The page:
related to the Noblet/Dodal type decks, and not the
Conver style decks.
It was during a conversation about this with Tarot
historian Michael J. Hurst that I first encountered the
terms "TdM I" and TdM II". Huh? Michael told me
that this distinction had been noted, years ago, by
Thierry Depaulis but he didnt know much about it.
A query on Aeclectic Tarot brought the answer from Tarot historian Ross G. Caldwell. In 1986, Thierry Depaulis reviewed Kaplans Encyclopedia of
Tarot, vol. II ("Notes de lecture", LAs de Trfle, dc. 1986, p. 11). Here he noted the same types of differences that I had noticed, only 20 years
earlier! He also noted the World card from Sforza Castle. His conclusion was that TdM I was almost certainly the older, represented in decks like the
Noblet and the Dodal, as well as showing up in related decks like the Lombard and Besanon tarots. He believes the TdM II, as shown in decks

like the Conver and many others, can not be traced to before 1700.
There is a possibility that the Franois Chosson Tarot, a TdM II style deck, may be dated to 1672, but the dating is controversial. If not the Chosson,
than the first known TdM II deck would be the Pierre Madeni Tarot from 1709. The famous Nicolas Conver deck from 1760 is of this style.
Both the TdM I and TdM II imagery can be found, often mixed together, after 1700. The "Tarot of Besanon" is very similar to the Marseille Tarot, it
seems to be an adaptation of the TdM that occurred sometime in the 1600s. It is immediately recognizable by the substitution of Junon and Jupiter
for the Papess and Pope. Many of the "TdB" decks show a much stronger connection to the TdM I then the TdM II. One very notable TdB deck was
created by Franois Heri in the early 1700s. Its proportions and style are very extremely similar to the Jean Noblet, in fact it is the only deck I have
ever seen that looks like a copy of the Noblet. The same cardmaker also made a TdM II style tarot, so we have an odd example of a TdB with
imagery like the TdM I being published by a cardmaker who was also familiar with the TdM II style. Depaulis states that the TdM II style seems like a
"modernization" of the TdM I.
By the mid-1700s, the TdM II style had become the standard for the TdM, although some samples of the TdM I continued to be produced. I kept
looking for more sample of TdM I style cards, especially for decks that didnt mix the two styles. I found a few, and then one day I came across a deck
that helped clear up a problem that had been bothering me.

Enter the Dragon

The TdM by Giuseppe Drago, published in Italy around 1790 has only 18 cards remaining. It is very much a TdM I style deck, matching very closely
to the Jean Dodal deck. One card that is different from the Dodal is the Knight of Batons. On the Drago, the front of the horse, and its front legs and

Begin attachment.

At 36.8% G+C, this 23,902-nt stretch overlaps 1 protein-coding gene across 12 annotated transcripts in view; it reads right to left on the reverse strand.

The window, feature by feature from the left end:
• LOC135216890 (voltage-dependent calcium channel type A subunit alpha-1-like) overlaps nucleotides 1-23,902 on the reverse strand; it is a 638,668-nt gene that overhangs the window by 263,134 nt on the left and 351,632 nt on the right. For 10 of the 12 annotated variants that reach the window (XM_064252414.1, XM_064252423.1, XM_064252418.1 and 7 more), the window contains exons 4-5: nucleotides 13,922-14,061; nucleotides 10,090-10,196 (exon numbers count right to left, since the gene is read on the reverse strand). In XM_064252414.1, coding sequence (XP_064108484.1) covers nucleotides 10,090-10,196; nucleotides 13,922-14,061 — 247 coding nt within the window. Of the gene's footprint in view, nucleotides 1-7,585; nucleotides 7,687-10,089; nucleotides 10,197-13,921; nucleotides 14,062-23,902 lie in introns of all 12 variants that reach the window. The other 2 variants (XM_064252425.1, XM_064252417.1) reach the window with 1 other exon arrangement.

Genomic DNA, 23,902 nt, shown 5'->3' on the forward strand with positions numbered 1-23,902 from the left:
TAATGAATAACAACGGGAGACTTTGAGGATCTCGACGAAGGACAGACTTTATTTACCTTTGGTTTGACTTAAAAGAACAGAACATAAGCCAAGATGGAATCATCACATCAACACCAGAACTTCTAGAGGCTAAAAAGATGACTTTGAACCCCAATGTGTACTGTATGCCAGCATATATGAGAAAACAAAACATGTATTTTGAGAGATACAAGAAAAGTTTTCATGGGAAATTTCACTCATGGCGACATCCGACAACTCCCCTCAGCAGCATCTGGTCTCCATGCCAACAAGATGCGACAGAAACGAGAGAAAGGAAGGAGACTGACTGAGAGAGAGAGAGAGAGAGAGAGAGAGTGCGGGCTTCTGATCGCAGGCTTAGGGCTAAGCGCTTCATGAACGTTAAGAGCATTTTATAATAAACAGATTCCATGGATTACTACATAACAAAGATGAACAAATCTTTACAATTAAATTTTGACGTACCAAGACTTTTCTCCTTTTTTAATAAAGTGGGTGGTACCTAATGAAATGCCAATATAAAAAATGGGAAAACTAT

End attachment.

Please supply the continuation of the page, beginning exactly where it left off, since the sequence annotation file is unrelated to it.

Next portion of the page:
feet are pretty clearly defined. This has always been an issue with other TdM cards. On the Noblet, Dodal, Jean Payen, Joseph Chafard and other
TdM I cards that I had been able to find, the front of the horse is not clearly drawn. On TdM II style cards, the depiction of the horse is even more
confused with a "blanket" covering most of the body. When looking at other early decks like the Vieville, the Knight of Batons from the Sforza Castle,
and even the TdB, they never showed a "blanket", but they always had very clearly defined front legs. Ive wondered, why dont the TdM I style decks
show this clearly?
Knight of Batons Sforza Castle, Giuseppe Drago,
Jean Dodal, Nicolas Conver (click to enlarge)
If the Drago Tarot had been based on the Dodal, or
any other existing TdM I deck that I know of, it would
probably have had the same issues with the front of
the horse. However, it seems to actually be based on
the same *model* that the TdM I decks were based
on, not based on any of the existing decks
themselves. The Drago shows us that knowledge of
details lost in all of our existing TdM style existed
even late into the 18th Century.

The "True" TdM

I had hoped to find the "one" deck that was the most
authentic TdM. While TdM I style decks are almost
certainly earlier than the TdM II style decks, Ive now
come to believe that all of the TdM decks that are still in existence have lost details that existed originally on the designs. Im pretty certain that the
original models had no Titles or Numbers. I suspect some of the cards in the Sforza Castle may the closest we have to the models, but clues can be
found to "reconstruct" the TdM by looking at all of the related decks, and all of the many existing TdM decks. Who knows, its even possible that the
Cary Sheet was an early prototype for the TdM but its just as possible that the TdM existed for the Cary Sheet to copy from. Im always searching
for images from more decks. "Do the knights horses have feathers in their caps?", "Are there heels on the shoes?", "Whats on the shoulders of the
King of Swords?", What does the hat on the King of Coins look like?", "Do the Queens look pregnant?" the questions are endless and so the hunt